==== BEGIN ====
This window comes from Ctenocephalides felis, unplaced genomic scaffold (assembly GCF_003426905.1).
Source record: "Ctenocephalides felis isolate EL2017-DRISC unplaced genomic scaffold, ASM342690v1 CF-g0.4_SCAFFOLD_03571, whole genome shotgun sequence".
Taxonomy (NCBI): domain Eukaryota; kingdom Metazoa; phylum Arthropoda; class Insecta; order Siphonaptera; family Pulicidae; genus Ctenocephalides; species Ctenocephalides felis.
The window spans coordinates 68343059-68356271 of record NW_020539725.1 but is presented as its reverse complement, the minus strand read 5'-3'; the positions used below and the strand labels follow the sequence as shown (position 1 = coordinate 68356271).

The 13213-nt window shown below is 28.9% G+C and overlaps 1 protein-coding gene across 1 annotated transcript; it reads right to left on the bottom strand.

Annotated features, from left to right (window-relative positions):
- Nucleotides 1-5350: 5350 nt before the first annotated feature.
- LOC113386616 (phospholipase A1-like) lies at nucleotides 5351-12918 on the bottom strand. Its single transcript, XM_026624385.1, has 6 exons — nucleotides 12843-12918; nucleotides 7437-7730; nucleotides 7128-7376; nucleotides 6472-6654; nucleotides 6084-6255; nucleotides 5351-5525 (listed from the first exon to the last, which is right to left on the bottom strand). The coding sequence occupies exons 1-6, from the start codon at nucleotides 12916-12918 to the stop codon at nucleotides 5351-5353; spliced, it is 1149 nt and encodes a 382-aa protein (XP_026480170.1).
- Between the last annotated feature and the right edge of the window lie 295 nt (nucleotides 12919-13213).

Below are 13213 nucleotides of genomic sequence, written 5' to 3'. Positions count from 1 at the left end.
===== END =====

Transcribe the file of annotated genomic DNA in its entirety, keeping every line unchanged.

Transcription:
This window comes from Ctenocephalides felis, unplaced genomic scaffold (assembly GCF_003426905.1).
Source record: "Ctenocephalides felis isolate EL2017-DRISC unplaced genomic scaffold, ASM342690v1 CF-g0.4_SCAFFOLD_03571, whole genome shotgun sequence".
Taxonomy (NCBI): domain Eukaryota; kingdom Metazoa; phylum Arthropoda; class Insecta; order Siphonaptera; family Pulicidae; genus Ctenocephalides; species Ctenocephalides felis.
The window spans coordinates 68343059-68356271 of record NW_020539725.1 but is presented as its reverse complement, the minus strand read 5'-3'; the positions used below and the strand labels follow the sequence as shown (position 1 = coordinate 68356271).

The 13213-nt window shown below is 28.9% G+C and overlaps 1 protein-coding gene across 1 annotated transcript; it reads right to left on the bottom strand.

Annotated features, from left to right (window-relative positions):
- Nucleotides 1-5350: 5350 nt before the first annotated feature.
- LOC113386616 (phospholipase A1-like) lies at nucleotides 5351-12918 on the bottom strand. Its single transcript, XM_026624385.1, has 6 exons — nucleotides 12843-12918; nucleotides 7437-7730; nucleotides 7128-7376; nucleotides 6472-6654; nucleotides 6084-6255; nucleotides 5351-5525 (listed from the first exon to the last, which is right to left on the bottom strand). The coding sequence occupies exons 1-6, from the start codon at nucleotides 12916-12918 to the stop codon at nucleotides 5351-5353; spliced, it is 1149 nt and encodes a 382-aa protein (XP_026480170.1).
- Between the last annotated feature and the right edge of the window lie 295 nt (nucleotides 12919-13213).

Below are 13213 nucleotides of genomic sequence, written 5' to 3'. Positions count from 1 at the left end.